Escrow: What's Next?

Congratulations, you are progressing towards owning your very own house! Adhere to these suggestions (and the counsel of your Realtors ®) to ensure that escrow and settlement proceed as smoothly as possible.

You will be requested to make a down payment on the property you are purchasing. You have the liberty to put down as much or as little as you desire (depending on your mortgage), but bear in mind, the more you place down toward the total price of your house, the quicker you'll pay it off and the lower your mortgage payments will be monthly.

During this phase of acquiring your property, an escrow or settlement company will be needed to act as an impartial third party to guide you on when and who to give your money to in order to acquire the deed to your new house. The escrow or settlement company will hold your deposit and coordinate much of the activity that takes place during the escrow period. This deposit check might also be held by an attorney or in the broker's trust account. Ensure that your account has adequate funds to cover this check.

The deposit check will be cashed. Presuming the sale is finalized, this money will be applied to the purchase price of the house. If the sale does not conclude for any reason, you might be entitled to receive all of your deposit back, minus standard cancellation fees. In certain circumstances, the seller might be able to retain this money as liquidated damages. Before signing a purchase contract, it's advisable to consult with your counsel regarding whether a liquidated damages clause should be included in the contract.

1. The period that you are "in escrow" is often 30 days, but can be longer or shorter. During this time, each item specified in the contract must be completed satisfactorily. By the time you have opened escrow, you have agreed with the seller on the closing date and the contingencies. Each contract is different, but most include the following: 1. Inspection contingency: this should be completed as soon as possible after the contract to purchase is signed as unsatisfactory results of the inspection may lead to your desire to cancel the contract.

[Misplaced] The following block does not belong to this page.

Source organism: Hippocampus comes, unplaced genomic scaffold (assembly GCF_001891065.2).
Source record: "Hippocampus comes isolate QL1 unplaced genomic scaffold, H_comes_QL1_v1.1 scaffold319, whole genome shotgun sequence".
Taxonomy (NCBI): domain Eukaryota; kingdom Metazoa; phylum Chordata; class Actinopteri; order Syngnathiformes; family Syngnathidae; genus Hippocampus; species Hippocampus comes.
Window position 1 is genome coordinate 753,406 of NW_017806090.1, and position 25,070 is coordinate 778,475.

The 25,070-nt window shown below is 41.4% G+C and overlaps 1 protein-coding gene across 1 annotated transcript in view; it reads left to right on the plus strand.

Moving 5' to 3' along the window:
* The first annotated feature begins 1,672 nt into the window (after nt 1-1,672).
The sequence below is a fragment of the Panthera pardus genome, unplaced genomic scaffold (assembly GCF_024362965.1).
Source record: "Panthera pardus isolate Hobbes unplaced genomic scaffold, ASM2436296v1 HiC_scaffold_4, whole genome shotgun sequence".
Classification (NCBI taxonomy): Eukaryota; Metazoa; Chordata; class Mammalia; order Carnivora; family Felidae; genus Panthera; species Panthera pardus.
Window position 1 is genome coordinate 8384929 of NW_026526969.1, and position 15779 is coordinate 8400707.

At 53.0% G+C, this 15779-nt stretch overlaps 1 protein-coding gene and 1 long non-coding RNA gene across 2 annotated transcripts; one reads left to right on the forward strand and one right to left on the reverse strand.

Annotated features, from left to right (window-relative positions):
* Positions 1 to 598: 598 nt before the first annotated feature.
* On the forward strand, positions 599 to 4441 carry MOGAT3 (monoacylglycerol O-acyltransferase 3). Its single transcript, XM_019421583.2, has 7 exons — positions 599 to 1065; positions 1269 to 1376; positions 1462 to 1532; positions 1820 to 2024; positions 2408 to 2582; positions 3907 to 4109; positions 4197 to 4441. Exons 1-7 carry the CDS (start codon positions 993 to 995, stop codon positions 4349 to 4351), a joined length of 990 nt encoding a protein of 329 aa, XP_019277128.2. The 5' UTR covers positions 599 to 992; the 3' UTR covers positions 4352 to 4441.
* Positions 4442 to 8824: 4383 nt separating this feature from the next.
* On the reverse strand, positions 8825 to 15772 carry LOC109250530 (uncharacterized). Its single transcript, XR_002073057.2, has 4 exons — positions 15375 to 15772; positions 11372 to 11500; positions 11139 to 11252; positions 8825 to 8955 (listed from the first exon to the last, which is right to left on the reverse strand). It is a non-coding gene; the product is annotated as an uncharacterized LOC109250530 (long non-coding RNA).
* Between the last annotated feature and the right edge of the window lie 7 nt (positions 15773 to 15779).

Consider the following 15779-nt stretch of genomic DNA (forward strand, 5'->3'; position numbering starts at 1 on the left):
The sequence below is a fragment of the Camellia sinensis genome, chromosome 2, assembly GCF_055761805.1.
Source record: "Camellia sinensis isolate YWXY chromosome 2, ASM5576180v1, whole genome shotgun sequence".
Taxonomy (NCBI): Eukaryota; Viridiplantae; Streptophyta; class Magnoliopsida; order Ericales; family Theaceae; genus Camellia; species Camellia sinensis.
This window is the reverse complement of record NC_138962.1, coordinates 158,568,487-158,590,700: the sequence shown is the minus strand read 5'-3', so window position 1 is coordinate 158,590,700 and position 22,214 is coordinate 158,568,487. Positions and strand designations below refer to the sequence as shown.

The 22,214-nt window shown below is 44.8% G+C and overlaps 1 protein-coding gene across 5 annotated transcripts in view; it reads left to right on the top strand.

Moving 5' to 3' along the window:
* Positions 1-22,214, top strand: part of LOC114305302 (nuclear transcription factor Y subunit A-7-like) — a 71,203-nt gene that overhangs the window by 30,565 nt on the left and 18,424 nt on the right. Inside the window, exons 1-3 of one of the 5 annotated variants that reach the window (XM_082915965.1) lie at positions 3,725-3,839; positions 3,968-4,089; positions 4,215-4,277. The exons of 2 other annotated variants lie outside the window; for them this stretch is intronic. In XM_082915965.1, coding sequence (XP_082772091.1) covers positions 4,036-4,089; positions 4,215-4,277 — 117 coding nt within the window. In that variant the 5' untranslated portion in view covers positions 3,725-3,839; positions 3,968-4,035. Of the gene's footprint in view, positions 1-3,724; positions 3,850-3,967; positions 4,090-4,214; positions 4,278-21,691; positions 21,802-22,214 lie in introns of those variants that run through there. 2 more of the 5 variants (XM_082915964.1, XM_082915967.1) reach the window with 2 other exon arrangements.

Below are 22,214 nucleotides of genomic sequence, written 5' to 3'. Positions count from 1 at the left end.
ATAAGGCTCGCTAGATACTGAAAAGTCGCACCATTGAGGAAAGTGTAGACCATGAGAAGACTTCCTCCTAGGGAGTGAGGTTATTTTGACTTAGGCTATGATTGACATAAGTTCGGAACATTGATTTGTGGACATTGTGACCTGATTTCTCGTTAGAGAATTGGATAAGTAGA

2. Financing contingency: Once the contract is signed, you have a period of time to secure funding. If, for any reason, you are unable to secure funding during the time allocated to you by the contract (and the seller will not provide a written extension of time), you must determine whether to remove the contingency and take a risk with obtaining a loan. You may opt to cancel the purchase contract.
3. A requirement that the seller must provide marketable title. With an attorney or title officer, explore the title report. The title must be "clear" to ensure that you do not encounter legal issues regarding your ownership. Investigate local and state ordinances regarding property transfer and ensure that you and/or the seller have complied with them.
4. Secure homeowner's insurance. This will likely be required before you can finalize the sale. Owing to requirements like special fire and earthquake insurance, acquiring this insurance may require a lengthy period. It is in your best interest to apply for insurance as soon as possible after the contract is signed.
5. Contact local utility companies to arrange to have service activated when you close escrow.
6. Schedule the final walk-through inspection. At this juncture, ensure that the property is exactly as the contract stipulates it should be. What you presumed to be a "permanently attached" chandelier that would come with the property might have been removed by the seller and replaced with a different fixture entirely.

You've made it! Once the sale has closed, you're the delighted owner of a new property. Congratulations!